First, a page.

Front Page Titles (by Subject) 5. Public Works - Selected Essays on Political Economy
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5. Public Works - Frédéric Bastiat, Selected Essays on Political Economy 
Selected Essays on Political Economy, trans. Seymour Cain, ed. George B. de Huszar, introduction by F.A. Hayek (Irvington-on-Hudson: Foundation for Economic Education, 1995).
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5. Public Works
Nothing is more natural than that a nation, after making sure that a great enterprise will profit the community, should have such an enterprise carried out with funds collected from the citizenry. But I lose patience completely, I confess, when I hear alleged in support of such a resolution this economic fallacy: “Besides, it is a way of creating jobs for the workers.”
The state opens a road, builds a palace, repairs a street, digs a canal; with these projects it gives jobs to certain workers. That is what is seen. But it deprives certain other laborers of employment. That is what is not seen.
Suppose a road is under construction. A thousand laborers arrive every morning, go home every evening, and receive their wages; that is certain. If the road had not been authorized, if funds for it had not been voted, these good people would have neither found this work nor earned these wages; that again is certain.
But is this all? Taken all together, does not the operation involve something else? At the moment when M. Dupin* pronounces the sacramental words: “The Assembly has adopted, ....” do millions of francs descend miraculously on a moonbeam into the coffers of M. Fould* and M. Bineau?* For the process to be complete, does not the state have to organize the collection of funds as well as their expenditure? Does it not have to get its tax collectors into the country and its taxpayers to make their contribution?
Study the question, then, from its two aspects. In noting what the state is going to do with the millions of francs voted, do not neglect to note also what the taxpayers would have done—and can no longer do—with these same millions. You see, then, that a public enterprise is a coin with two sides. On one, the figure of a busy worker, with this device: What is seen; on the other, an unemployed worker, with this device: What is not seen.
The sophism that I am attacking in this essay is all the more dangerous when applied to public works, since it serves to justify the most foolishly prodigal enterprises. When a railroad or a bridge has real utility, it suffices to rely on this fact in arguing in its favor. But if one cannot do this, what does one do? One has recourse to this mumbo jumbo: “We must create jobs for the workers.”
This means that the terraces of the Champ-de-Mars* are ordered first to be built up and then to be torn down. The great Napoleon, it is said, thought he was doing philanthropic work when he had ditches dug and then filled in. He also said: “What difference does the result make? All we need is to see wealth spread among the laboring classes.”
Let us get to the bottom of things. Money creates an illusion for us. To ask for co-operation, in the form of money, from all the citizens in a common enterprise is, in reality, to ask of them actual physical co-operation, for each one of them procures for himself by his labor the amount he is taxed. Now, if we were to gather together all the citizens and exact their services from them in order to have a piece of work performed that is useful to all, this would be understandable; their recompense would consist in the results of the work itself. But if, after being brought together, they were forced to build roads on which no one would travel, or palaces that no one would live in, all under the pretext of providing work for them, it would seem absurd, and they would certainly be justified in objecting: We will have none of that kind of work. We would rather work for ourselves.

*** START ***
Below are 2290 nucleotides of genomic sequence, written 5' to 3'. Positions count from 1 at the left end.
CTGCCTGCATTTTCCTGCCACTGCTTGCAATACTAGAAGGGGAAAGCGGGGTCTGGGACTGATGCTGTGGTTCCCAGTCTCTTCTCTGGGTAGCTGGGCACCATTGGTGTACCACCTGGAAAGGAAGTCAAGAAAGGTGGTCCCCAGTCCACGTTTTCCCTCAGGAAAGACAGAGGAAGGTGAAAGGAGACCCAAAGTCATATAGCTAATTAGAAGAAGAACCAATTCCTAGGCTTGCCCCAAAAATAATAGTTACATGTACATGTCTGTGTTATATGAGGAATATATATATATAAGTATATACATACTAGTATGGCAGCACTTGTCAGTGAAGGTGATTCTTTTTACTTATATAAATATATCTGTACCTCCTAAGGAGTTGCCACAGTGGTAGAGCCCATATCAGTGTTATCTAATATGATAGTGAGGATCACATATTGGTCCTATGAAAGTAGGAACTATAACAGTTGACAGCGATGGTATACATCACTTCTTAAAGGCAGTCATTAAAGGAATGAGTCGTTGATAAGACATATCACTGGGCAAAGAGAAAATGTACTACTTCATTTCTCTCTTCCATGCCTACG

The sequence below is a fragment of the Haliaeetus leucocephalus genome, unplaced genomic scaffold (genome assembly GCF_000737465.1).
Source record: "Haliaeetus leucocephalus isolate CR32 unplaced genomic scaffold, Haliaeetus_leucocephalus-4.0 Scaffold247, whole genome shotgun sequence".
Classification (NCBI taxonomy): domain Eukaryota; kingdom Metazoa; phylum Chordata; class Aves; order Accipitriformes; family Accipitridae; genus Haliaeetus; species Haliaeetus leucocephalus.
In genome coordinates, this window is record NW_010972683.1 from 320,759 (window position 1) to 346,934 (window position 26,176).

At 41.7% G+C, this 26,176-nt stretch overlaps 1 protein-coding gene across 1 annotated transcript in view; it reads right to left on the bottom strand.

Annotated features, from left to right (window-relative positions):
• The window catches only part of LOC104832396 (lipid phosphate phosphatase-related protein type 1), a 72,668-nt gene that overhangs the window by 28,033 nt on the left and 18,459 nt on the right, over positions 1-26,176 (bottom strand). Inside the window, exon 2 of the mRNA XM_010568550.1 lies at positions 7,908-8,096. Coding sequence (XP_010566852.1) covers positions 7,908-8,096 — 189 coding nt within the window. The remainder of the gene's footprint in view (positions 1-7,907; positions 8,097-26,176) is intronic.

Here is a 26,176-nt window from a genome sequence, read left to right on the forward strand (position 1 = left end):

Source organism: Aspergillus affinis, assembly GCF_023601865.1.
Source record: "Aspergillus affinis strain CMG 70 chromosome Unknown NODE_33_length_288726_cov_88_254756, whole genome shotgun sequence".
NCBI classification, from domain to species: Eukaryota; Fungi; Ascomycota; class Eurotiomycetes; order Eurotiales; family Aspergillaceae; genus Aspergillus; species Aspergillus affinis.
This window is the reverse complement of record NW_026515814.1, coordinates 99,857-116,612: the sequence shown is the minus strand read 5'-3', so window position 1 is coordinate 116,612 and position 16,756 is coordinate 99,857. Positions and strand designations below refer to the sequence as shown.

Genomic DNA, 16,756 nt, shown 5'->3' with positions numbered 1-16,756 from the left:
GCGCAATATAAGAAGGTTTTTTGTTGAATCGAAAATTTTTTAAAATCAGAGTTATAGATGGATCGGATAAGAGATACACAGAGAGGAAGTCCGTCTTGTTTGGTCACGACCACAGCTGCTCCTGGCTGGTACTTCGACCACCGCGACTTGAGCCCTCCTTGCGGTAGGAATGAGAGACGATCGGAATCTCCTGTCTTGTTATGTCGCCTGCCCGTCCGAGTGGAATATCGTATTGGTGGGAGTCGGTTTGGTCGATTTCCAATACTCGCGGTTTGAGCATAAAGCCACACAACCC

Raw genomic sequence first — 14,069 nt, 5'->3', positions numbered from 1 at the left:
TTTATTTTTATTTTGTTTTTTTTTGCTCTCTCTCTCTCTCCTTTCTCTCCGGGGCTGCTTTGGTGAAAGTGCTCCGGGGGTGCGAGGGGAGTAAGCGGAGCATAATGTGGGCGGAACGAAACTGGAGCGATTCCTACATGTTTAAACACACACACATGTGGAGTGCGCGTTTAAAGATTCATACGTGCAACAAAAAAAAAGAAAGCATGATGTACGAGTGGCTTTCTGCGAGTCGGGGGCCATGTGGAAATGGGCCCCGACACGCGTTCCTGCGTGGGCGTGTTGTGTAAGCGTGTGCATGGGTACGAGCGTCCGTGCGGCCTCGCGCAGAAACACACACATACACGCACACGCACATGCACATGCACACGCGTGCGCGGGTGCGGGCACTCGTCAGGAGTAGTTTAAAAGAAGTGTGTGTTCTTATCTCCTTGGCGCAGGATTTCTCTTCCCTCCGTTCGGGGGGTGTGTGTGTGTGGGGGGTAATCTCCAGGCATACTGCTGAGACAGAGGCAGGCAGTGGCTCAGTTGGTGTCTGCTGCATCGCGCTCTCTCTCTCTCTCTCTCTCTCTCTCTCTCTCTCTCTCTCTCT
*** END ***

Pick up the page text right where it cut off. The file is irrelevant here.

Having the citizens contribute money, and not labor, changes nothing in the general results. But if labor were contributed, the loss would be shared by everyone. Where money is contributed, those whom the state keeps busy escape their share of the loss, while adding much more to that which their compatriots already have to suffer.
There is an article in the Constitution which states:
“Society assists and encourages the development of labor.... through the establishment by the state, the departments, and the municipalities, of appropriate public works to employ idle hands.”
As a temporary measure in a time of crisis, during a severe winter, this intervention on the part of the taxpayer could have good effects. It acts in the same way as insurance. It adds nothing to the number of jobs nor to total wages, but it takes labor and wages from ordinary times and doles them out, at a loss it is true, in difficult times.
As a permanent, general, systematic measure, it is nothing but a ruinous hoax, an impossibility, a contradiction, which makes a great show of the little work that it has stimulated, which is what is seen, and conceals the much larger amount of work that it has precluded, which is what is not seen.
[*][Charles Dupin (1784–1873), distinguished French engineer and economist, professor at the Conservatory of Arts and Crafts, Deputy, and Senator. His greatest contribution to political economy was in the field of economic statistics.—Translator.]
[*][Achille Fould (1800–1867), politician and financier.—Translator.]
[*][Jean Martial Bineau (1805–1855), engineer and politician, Minister of Finance in 1852.—Translator.]
[*][Originally a parade ground in Paris on the Left Bank of the Seine, the Champ-de-Mars is now a park between the Eiffel Tower and the Military Academy.—Translator.]